The trees were in a marsh along the banks of the river Epte, upstream from the artist’s home and studio. Taking a small boat to join the river where the poplars curved in single file, Monet achieved three groups of paintings.
In one, the trees march out of the top edge of the canvas, in another group there are the same seven trees, their watery reflections pushing down, and in another group only three or four poplars.
The artist was obliged to buy the very trees themselves, when they were put up for sale by the local authority before he had finished his project.
When the work was done, he sold the trees, grown for cabinet-making, to a lumber merchant. And it was on the proceeds of the haystacks and poplars series that he was able to buy the old cider-press at Giverny that became his home and inspiration for the second half of his life.
Artists not necessarily associated in the first instance with landscape painting also have their love affairs with trees.
Piet Mondrian, best known for his monochrome grids with blocks of primary colours, was intensely interested in the way that trees punctuate and divide the vista. In their vertical slices through the horizon we witness the beginnings of distillation into the grid.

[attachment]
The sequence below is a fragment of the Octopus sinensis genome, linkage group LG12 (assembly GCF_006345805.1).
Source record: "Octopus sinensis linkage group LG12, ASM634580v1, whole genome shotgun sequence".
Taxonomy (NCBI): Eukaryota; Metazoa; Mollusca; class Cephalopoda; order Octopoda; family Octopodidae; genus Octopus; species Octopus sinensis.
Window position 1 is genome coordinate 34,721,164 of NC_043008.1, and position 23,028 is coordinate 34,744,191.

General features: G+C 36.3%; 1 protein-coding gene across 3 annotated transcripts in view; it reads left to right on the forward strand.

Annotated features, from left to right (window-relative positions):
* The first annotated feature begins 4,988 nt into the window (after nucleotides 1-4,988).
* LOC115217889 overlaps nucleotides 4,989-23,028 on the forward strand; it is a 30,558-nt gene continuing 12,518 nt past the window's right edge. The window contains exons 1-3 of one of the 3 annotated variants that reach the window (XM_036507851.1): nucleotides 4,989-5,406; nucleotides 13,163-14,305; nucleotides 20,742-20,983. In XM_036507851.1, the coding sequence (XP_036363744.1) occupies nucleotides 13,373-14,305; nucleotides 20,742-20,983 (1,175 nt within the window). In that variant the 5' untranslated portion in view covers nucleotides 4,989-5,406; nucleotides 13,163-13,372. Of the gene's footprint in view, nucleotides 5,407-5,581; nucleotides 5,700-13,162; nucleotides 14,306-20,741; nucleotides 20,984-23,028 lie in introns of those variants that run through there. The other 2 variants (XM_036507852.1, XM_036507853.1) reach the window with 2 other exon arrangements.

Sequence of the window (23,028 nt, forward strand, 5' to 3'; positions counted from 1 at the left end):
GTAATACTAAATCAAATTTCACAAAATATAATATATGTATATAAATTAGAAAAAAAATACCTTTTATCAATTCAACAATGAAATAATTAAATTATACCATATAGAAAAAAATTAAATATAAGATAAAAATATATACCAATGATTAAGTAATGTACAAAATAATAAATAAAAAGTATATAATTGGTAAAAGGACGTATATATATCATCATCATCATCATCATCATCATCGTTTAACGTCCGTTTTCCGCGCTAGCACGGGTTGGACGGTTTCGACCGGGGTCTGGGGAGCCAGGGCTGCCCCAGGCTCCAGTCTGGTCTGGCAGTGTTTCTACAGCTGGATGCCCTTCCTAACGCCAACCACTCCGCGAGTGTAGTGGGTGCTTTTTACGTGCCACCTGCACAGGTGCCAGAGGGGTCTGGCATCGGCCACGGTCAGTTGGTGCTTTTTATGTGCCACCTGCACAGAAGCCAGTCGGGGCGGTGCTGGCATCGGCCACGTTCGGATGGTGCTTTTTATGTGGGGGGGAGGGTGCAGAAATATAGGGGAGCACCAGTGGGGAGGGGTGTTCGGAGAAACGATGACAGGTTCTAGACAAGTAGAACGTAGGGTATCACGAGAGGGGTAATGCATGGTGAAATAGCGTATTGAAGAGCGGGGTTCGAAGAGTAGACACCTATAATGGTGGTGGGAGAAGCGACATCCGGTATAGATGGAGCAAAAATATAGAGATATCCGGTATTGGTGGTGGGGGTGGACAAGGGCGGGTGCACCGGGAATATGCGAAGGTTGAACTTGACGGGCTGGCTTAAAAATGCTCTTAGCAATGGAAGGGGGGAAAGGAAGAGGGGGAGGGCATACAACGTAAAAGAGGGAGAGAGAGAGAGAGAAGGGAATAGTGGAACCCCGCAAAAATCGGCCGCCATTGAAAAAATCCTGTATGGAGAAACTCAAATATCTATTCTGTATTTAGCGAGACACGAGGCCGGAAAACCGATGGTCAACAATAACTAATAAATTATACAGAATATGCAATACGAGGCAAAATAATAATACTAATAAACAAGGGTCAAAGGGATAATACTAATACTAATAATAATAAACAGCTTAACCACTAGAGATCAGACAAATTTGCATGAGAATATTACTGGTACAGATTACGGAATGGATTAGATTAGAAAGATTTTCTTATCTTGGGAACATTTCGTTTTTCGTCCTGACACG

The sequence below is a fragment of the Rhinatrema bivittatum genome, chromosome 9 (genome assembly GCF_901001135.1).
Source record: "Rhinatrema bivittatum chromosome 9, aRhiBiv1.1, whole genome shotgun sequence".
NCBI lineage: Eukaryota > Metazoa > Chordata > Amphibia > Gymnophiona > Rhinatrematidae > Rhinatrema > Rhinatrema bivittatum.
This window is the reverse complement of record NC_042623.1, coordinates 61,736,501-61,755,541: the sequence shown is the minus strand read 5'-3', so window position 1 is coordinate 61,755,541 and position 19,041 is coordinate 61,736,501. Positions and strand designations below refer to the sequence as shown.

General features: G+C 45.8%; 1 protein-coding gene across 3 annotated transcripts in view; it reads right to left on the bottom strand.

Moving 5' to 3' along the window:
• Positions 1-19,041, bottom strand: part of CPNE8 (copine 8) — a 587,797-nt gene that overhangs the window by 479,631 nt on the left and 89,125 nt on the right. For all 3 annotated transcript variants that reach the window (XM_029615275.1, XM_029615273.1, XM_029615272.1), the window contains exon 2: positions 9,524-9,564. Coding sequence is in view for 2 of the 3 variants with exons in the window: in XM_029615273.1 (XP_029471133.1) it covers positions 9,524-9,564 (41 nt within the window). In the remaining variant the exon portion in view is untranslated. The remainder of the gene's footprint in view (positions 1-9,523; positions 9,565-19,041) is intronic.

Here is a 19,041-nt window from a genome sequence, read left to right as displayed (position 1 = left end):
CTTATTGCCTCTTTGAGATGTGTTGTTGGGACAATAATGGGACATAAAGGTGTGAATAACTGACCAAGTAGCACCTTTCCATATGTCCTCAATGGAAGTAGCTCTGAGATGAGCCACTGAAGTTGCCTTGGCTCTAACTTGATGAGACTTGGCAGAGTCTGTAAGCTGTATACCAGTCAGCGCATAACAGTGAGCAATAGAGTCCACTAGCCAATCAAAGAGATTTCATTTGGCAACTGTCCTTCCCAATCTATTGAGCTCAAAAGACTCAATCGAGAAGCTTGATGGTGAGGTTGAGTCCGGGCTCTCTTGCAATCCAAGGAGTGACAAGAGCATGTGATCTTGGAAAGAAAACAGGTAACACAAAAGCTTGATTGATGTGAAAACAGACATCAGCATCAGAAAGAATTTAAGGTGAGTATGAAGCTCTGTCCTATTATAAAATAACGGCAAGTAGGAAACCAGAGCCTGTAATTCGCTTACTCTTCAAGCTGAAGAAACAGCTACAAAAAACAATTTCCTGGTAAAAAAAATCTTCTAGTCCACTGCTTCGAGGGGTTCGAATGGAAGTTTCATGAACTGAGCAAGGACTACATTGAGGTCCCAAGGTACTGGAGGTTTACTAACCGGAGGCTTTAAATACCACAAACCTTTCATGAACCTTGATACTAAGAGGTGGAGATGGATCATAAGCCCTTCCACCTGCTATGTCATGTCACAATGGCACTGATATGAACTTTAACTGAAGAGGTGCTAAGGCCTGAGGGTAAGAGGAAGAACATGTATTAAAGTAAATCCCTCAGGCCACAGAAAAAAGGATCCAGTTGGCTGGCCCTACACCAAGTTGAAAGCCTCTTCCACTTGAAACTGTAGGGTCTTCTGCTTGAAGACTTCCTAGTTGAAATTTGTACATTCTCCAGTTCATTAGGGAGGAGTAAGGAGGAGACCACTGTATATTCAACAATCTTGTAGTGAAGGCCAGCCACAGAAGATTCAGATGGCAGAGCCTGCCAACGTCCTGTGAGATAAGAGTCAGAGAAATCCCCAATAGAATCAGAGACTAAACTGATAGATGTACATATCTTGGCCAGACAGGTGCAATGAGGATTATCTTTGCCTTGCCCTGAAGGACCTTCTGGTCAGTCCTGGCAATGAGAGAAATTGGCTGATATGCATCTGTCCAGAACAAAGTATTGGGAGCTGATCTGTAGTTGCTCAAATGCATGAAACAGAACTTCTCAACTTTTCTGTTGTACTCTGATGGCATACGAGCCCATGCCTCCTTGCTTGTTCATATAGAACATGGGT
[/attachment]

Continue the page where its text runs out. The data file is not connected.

In an entirely different artistic field, the society portraitist John Singer Sargent turned his back on the fashionable world in 1909 and headed for Corfu, painting and sketching olive trees that would underpin a submission to the Royal Academy, Albanian Olive Gatherers (1909, now in Manchester Art Gallery) and, in the same year, Olive Trees, Corfu, with its fast, loose brushstrokes, legacy of the impressionism in France that had liberated artists bold enough to follow suit.
Perhaps more likely to exercise his distinctive, deliberately naif style on the natural world was Henri Rousseau – the customs officer dubbed le Douanier Rousseau – who for all the apparent simplicity of his work was a knowing client of the go-to dealer, Ambroise Vollard, to whom he consigned The Banks of the Bièvre near Bicêtre.
Painted around the same time as Sargent’s productive Corfu expedition, it shows the apparently blissful environs of a working class community to the south of Paris near a tributary to the Seine.
Figures in peasant dress march along a tree-lined path and in the background is the 17th-century Aqueduc d’Arcueil. Today the Bièvre is culverted, but in Rousseau’s time it was a foul and polluted.
While Somerset House’s Forest for Change illustrates our responsibility to an environment corrupted by industrialisation, Book of the Tree co-authors Angus Hyland and Kendra Wilson are uncompromising in their respect for trees, conservation’s warriors. “If only people would be more like them,” they write, “quietly filling the world with oxygen instead of hot air.”
Es Devlin’s Forest for Change is at Somerset House from June 1 to June 27; David Hockney: The Arrival of Spring, Normandy, 2020 is at the Royal Academy from May 23 to August 1, and from August 8 to September 26; The Book of the Tree: Trees in Art by Angus Hyland and Kendra Wilson is published by Laurence King at £14.99